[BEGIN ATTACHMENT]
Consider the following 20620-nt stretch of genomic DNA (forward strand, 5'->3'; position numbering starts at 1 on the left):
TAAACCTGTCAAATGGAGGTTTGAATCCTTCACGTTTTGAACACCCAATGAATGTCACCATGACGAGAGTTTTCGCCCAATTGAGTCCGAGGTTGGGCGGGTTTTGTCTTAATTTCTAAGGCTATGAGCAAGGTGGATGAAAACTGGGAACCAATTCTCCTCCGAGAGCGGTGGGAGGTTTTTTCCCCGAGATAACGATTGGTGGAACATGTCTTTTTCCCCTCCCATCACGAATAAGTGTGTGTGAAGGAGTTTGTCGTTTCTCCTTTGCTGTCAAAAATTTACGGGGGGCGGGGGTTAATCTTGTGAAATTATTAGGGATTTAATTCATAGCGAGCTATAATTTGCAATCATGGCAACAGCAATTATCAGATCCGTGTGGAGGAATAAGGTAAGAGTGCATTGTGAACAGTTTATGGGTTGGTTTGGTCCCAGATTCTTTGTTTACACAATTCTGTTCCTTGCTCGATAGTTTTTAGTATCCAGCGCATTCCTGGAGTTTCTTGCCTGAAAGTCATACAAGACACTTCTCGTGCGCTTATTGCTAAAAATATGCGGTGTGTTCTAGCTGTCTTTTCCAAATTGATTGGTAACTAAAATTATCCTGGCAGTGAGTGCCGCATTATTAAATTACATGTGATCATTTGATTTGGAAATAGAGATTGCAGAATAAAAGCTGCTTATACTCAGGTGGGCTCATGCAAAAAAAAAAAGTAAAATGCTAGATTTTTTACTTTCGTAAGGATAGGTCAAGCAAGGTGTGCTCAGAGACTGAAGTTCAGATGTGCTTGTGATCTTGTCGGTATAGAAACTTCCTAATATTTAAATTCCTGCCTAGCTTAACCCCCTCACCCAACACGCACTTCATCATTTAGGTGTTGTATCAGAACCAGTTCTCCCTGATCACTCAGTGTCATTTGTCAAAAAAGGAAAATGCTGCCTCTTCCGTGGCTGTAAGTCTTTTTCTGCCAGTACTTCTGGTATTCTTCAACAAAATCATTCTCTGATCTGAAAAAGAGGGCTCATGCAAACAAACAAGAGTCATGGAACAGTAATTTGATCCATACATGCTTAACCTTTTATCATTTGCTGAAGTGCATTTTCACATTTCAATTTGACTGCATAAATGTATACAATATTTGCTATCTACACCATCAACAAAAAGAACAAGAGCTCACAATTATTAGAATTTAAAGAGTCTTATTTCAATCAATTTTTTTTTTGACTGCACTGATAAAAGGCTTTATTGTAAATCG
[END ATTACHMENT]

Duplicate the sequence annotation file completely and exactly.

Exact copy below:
Consider the following 20620-nt stretch of genomic DNA (forward strand, 5'->3'; position numbering starts at 1 on the left):
TAAACCTGTCAAATGGAGGTTTGAATCCTTCACGTTTTGAACACCCAATGAATGTCACCATGACGAGAGTTTTCGCCCAATTGAGTCCGAGGTTGGGCGGGTTTTGTCTTAATTTCTAAGGCTATGAGCAAGGTGGATGAAAACTGGGAACCAATTCTCCTCCGAGAGCGGTGGGAGGTTTTTTCCCCGAGATAACGATTGGTGGAACATGTCTTTTTCCCCTCCCATCACGAATAAGTGTGTGTGAAGGAGTTTGTCGTTTCTCCTTTGCTGTCAAAAATTTACGGGGGGCGGGGGTTAATCTTGTGAAATTATTAGGGATTTAATTCATAGCGAGCTATAATTTGCAATCATGGCAACAGCAATTATCAGATCCGTGTGGAGGAATAAGGTAAGAGTGCATTGTGAACAGTTTATGGGTTGGTTTGGTCCCAGATTCTTTGTTTACACAATTCTGTTCCTTGCTCGATAGTTTTTAGTATCCAGCGCATTCCTGGAGTTTCTTGCCTGAAAGTCATACAAGACACTTCTCGTGCGCTTATTGCTAAAAATATGCGGTGTGTTCTAGCTGTCTTTTCCAAATTGATTGGTAACTAAAATTATCCTGGCAGTGAGTGCCGCATTATTAAATTACATGTGATCATTTGATTTGGAAATAGAGATTGCAGAATAAAAGCTGCTTATACTCAGGTGGGCTCATGCAAAAAAAAAAAGTAAAATGCTAGATTTTTTACTTTCGTAAGGATAGGTCAAGCAAGGTGTGCTCAGAGACTGAAGTTCAGATGTGCTTGTGATCTTGTCGGTATAGAAACTTCCTAATATTTAAATTCCTGCCTAGCTTAACCCCCTCACCCAACACGCACTTCATCATTTAGGTGTTGTATCAGAACCAGTTCTCCCTGATCACTCAGTGTCATTTGTCAAAAAAGGAAAATGCTGCCTCTTCCGTGGCTGTAAGTCTTTTTCTGCCAGTACTTCTGGTATTCTTCAACAAAATCATTCTCTGATCTGAAAAAGAGGGCTCATGCAAACAAACAAGAGTCATGGAACAGTAATTTGATCCATACATGCTTAACCTTTTATCATTTGCTGAAGTGCATTTTCACATTTCAATTTGACTGCATAAATGTATACAATATTTGCTATCTACACCATCAACAAAAAGAACAAGAGCTCACAATTATTAGAATTTAAAGAGTCTTATTTCAATCAATTTTTTTTTTGACTGCACTGATAAAAGGCTTTATTGTAAATCG